Unfair tax rates are the topic du jour when it comes to inequality in America and protesters in Hollywood put the issue center stage on Wednesday afternoon with a march down Hollywood's Sunset Boulevard to highlight what they called FedEx's excesssively low rate.
Organized by Good Jobs LA, Service Employees International Union, the Teamsters and a smattering of Occupy LA members, the protestors took to the streets at noon with bullhorns, drums and provocative signs, traveling from the CNN building at Cahuenga Boulevard to a FedEx branch at Vine Street to deliver boxes of what they called "unpaid" tax bills.
Good Jobs LA claims that FedEx received a federal tax subsidy of more than $552 million, which could have created over 1,000 jobs, contributed tens of millions for Medicaid and food stamp benefits, and added more than $11 million for education programs.
Good Jobs LA points out FedEx is part of a group of 78 companies that paid less than 1 percent tax for at least one year from 2008 to 2010, according to the study "Corporate Taxpayers & Corporate Tax Dodgers." FedEx paid a rate of -3.2 percent, according to the study.
The study, published in November by Citizens for Tax Justice and the Institute on Taxation and Economic Policy, lists, among other things, companies that paid a tax of 1 percent or less for at least one year from 2008 to 2010. When the report was released, the Washington Post highlighted companies on the list that actually paid a negative tax rate, including General Electric (-45 percent) and Pepco Holdings (-118 percent).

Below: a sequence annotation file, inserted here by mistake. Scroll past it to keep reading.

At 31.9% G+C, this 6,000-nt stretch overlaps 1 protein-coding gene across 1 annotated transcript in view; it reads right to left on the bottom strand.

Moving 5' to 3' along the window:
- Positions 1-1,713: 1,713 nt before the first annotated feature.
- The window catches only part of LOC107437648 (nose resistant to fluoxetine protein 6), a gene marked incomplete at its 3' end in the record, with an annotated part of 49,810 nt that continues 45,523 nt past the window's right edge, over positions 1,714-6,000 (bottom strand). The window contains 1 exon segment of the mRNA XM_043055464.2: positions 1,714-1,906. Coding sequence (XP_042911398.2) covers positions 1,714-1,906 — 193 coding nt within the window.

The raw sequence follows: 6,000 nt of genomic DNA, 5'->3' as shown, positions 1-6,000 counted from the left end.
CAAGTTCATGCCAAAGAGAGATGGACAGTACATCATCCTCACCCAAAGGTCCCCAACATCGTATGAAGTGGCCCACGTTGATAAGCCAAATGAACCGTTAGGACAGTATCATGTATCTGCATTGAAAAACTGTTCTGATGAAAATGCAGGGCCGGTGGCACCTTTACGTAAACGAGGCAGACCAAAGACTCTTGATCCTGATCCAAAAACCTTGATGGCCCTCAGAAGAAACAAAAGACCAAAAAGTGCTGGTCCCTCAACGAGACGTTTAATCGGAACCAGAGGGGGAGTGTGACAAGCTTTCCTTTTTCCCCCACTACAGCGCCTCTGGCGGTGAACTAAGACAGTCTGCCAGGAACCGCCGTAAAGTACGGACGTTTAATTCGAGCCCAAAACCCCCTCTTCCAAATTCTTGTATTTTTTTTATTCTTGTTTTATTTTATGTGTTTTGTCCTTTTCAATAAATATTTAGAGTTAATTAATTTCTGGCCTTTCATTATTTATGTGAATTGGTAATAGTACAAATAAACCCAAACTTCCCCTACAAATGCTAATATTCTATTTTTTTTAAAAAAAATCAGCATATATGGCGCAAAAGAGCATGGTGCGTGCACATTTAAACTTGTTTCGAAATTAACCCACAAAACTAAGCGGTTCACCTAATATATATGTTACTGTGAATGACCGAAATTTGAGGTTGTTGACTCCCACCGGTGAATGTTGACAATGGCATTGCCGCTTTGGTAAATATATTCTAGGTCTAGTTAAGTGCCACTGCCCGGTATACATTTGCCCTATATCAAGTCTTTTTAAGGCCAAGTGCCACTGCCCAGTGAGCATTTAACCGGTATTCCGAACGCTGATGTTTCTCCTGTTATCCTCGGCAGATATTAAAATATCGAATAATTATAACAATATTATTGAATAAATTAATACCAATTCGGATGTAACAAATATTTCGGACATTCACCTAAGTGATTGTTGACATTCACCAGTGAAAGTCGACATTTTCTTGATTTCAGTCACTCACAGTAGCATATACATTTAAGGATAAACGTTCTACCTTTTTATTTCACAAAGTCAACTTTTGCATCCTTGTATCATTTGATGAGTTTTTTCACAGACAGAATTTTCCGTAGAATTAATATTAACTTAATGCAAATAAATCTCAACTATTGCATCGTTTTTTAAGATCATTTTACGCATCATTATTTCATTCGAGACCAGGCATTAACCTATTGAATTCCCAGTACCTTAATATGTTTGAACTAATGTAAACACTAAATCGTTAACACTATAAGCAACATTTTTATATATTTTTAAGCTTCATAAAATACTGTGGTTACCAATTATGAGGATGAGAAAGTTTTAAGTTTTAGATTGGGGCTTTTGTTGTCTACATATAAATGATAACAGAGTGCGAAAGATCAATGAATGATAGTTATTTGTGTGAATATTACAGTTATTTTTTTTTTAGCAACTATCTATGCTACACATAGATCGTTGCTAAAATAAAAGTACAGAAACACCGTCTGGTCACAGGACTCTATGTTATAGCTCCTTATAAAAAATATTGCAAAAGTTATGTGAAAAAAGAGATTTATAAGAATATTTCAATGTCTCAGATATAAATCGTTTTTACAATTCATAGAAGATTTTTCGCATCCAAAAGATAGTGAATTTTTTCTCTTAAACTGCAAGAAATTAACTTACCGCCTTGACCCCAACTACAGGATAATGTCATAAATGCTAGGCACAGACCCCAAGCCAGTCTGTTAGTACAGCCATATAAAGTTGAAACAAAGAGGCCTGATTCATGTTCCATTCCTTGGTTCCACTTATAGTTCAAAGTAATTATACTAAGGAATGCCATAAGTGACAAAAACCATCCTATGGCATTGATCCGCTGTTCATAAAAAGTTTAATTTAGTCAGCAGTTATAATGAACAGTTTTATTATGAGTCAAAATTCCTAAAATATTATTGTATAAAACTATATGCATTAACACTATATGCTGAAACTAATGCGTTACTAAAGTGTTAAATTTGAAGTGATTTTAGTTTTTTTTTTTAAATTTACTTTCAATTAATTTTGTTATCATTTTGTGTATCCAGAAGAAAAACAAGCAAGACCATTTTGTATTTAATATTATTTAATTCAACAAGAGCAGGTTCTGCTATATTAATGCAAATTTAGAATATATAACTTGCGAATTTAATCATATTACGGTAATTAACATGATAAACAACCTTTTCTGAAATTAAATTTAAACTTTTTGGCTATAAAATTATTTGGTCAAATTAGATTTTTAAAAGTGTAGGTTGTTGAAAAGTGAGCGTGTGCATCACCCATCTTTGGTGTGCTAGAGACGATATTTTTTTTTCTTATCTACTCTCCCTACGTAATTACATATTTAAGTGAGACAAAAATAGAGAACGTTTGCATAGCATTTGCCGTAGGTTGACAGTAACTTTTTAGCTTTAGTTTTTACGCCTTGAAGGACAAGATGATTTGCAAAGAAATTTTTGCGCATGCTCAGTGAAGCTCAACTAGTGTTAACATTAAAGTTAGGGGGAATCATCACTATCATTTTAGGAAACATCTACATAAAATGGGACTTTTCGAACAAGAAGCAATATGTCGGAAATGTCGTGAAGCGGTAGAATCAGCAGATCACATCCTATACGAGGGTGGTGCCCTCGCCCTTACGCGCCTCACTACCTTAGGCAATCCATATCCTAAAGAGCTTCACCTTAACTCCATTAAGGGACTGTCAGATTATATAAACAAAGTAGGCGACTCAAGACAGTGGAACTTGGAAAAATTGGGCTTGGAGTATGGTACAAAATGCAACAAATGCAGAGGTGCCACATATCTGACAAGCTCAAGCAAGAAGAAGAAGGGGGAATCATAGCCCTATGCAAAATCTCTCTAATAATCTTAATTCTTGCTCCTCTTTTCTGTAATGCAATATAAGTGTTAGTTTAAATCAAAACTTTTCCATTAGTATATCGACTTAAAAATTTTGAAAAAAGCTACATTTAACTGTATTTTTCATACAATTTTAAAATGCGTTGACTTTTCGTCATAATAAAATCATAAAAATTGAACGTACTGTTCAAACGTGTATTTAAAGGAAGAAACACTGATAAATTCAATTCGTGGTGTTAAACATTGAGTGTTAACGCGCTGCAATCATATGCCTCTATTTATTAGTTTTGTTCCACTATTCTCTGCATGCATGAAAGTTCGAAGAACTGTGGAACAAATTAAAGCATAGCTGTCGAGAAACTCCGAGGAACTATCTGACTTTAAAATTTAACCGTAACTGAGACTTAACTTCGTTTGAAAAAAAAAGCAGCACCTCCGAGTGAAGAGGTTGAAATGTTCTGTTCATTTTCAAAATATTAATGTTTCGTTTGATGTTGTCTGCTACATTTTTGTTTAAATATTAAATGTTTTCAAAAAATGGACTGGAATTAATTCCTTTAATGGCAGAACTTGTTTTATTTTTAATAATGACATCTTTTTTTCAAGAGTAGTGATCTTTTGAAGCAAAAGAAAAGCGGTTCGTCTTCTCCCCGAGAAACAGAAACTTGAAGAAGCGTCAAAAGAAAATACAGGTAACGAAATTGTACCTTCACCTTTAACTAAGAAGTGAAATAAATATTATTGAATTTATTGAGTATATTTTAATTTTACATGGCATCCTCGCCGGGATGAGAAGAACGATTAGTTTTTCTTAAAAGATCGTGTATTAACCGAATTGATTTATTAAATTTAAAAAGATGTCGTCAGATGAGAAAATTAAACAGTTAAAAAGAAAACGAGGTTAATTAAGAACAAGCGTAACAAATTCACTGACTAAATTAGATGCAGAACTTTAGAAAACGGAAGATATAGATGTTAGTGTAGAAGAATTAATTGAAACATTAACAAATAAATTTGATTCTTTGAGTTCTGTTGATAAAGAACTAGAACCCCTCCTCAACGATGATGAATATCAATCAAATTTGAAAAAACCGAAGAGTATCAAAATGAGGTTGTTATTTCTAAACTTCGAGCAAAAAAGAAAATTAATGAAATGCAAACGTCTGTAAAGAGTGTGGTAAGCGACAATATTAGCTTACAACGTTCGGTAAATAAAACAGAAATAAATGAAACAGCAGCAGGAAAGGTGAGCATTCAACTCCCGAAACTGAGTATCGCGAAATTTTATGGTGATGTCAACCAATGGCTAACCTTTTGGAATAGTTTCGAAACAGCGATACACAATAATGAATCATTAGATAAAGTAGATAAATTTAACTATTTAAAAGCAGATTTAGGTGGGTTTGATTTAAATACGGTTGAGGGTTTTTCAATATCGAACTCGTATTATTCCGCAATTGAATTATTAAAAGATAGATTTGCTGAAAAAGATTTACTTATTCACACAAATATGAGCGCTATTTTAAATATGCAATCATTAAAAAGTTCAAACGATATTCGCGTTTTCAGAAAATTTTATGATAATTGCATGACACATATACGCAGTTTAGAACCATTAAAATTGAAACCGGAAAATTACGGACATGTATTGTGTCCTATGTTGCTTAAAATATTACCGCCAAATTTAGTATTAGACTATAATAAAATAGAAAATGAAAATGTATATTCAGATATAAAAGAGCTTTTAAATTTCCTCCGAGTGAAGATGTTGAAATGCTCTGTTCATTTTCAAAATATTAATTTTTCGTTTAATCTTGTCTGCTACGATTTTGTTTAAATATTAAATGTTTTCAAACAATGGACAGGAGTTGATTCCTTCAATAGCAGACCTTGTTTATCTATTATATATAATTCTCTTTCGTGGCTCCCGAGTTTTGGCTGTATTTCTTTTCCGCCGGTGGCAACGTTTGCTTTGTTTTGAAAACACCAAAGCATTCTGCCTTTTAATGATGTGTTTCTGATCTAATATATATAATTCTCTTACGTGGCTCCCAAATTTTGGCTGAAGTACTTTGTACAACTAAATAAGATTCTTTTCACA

Anyone outraged by companies finding enough loopholes to legally dodge their 35 percent tax responsibility would have fit right in with the protesters in Hollywood Wednesday. Signs with messages like "We Are The 99%" and "If protesting is terrorism, Martin Luther King Jr. would be in Gitmo" made an appearance. The marchers also noted with pleasure that they loudly passed by the office buildings of other large corporations.
Refugio Mata, a spokesperson for Good Jobs LA, explained to The Huffington Post over the phone that the banks have come under activists' scrutiny for their foreclosure and consumer practices, while Verizon and FedEx are companies that paid less than 1 percent of taxes per year from 2008 to 2010.
By 1:30 p.m., the march had ended, and by 2 p.m. the protesters had already dispersed. Mata claimed that there were no confrontations between what she estimated were 400 gathered protesters and the riot units of assembled police. Officer Larry Park, a spokesman for the Los Angeles Police Department, told The Huffington Post that the march was peaceful and there were no incidents.
A FedEx employee at the Hollywood branch declined to comment to The Huffington Post but confirmed that the company closed only for a short period of time.
View a selection of photos of the event posted on Twitter.